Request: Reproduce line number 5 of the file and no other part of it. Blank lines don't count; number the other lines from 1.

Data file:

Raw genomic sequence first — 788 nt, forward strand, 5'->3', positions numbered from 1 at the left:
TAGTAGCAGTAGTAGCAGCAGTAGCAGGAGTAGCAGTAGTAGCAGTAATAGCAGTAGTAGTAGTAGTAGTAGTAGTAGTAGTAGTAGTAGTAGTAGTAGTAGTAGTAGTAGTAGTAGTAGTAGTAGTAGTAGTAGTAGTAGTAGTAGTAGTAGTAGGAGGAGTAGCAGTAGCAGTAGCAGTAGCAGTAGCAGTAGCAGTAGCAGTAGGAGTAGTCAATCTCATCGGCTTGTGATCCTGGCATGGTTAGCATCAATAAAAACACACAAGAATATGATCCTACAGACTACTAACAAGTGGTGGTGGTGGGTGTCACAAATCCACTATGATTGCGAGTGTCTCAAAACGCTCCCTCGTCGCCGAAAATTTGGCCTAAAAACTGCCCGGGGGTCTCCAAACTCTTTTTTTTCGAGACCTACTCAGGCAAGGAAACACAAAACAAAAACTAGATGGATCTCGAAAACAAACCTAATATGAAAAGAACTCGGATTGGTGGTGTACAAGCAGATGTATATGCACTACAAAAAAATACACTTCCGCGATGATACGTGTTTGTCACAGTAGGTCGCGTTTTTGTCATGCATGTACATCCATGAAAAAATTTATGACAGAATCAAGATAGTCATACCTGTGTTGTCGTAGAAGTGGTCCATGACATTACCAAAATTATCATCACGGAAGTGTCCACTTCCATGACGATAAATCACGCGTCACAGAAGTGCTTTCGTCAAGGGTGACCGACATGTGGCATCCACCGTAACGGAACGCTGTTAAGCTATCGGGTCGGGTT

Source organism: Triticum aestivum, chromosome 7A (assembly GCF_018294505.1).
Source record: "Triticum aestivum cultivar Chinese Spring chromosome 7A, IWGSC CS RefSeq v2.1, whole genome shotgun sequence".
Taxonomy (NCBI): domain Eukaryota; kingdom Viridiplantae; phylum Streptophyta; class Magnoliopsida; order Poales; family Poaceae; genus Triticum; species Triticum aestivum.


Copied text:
Taxonomy (NCBI): domain Eukaryota; kingdom Viridiplantae; phylum Streptophyta; class Magnoliopsida; order Poales; family Poaceae; genus Triticum; species Triticum aestivum.